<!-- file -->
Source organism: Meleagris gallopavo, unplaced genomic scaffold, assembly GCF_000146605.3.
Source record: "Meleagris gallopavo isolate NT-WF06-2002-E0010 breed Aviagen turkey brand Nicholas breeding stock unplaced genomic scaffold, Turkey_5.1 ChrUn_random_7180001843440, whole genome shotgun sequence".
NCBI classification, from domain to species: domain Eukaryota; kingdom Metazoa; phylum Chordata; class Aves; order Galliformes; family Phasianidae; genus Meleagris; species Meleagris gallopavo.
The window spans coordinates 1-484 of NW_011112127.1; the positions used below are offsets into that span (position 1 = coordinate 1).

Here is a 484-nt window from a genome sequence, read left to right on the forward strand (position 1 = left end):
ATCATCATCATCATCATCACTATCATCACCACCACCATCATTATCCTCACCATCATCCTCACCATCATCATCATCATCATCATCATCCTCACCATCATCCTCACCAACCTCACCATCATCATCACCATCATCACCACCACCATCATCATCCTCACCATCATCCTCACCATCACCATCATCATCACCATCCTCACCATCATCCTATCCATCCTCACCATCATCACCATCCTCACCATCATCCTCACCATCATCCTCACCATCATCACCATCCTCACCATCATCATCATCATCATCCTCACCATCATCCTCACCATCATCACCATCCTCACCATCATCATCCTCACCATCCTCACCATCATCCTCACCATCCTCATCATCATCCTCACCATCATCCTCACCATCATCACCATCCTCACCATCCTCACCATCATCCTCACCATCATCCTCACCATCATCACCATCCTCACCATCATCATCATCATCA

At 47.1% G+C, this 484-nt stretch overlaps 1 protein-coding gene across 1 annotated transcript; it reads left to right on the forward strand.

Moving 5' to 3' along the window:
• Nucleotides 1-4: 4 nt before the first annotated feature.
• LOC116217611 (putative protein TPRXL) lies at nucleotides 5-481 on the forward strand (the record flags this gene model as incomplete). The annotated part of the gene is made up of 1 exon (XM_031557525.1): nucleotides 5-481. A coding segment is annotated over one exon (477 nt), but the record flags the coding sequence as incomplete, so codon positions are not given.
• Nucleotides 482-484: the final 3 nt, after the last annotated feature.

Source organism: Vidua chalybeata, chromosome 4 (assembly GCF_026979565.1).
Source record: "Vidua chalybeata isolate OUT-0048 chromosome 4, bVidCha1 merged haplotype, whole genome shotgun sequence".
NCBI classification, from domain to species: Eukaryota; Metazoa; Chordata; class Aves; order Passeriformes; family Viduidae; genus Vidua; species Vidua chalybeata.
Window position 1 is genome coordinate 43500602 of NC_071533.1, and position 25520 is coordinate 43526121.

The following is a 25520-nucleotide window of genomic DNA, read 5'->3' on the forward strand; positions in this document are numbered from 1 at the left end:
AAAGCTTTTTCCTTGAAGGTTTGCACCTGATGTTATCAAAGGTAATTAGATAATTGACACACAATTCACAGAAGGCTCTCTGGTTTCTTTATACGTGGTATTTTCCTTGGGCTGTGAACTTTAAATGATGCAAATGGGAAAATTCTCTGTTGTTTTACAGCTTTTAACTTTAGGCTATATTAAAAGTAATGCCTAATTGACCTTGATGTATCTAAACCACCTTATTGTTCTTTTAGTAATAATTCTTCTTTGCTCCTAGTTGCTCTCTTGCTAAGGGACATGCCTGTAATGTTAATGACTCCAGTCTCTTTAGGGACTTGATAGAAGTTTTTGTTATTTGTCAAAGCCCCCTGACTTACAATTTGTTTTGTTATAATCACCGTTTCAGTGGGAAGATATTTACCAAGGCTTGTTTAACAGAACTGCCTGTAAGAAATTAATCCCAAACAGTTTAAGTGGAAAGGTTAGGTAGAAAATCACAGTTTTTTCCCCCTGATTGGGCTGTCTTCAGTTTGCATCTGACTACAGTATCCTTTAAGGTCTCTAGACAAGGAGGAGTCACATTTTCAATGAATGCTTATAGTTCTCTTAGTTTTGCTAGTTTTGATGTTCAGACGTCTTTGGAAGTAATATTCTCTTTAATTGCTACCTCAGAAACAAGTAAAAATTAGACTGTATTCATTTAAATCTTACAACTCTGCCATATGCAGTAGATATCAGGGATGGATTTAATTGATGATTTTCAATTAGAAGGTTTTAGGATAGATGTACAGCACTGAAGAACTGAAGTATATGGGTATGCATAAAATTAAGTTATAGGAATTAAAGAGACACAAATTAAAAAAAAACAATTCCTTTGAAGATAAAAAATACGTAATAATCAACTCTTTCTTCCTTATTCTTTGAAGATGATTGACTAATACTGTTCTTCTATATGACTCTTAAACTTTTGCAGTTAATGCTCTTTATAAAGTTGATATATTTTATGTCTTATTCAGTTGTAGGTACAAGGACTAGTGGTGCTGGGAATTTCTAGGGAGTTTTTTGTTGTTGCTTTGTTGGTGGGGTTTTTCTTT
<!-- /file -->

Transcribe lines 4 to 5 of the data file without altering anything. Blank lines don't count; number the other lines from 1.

The window spans coordinates 1-484 of NW_011112127.1; the positions used below are offsets into that span (position 1 = coordinate 1).

Here is a 484-nt window from a genome sequence, read left to right on the forward strand (position 1 = left end):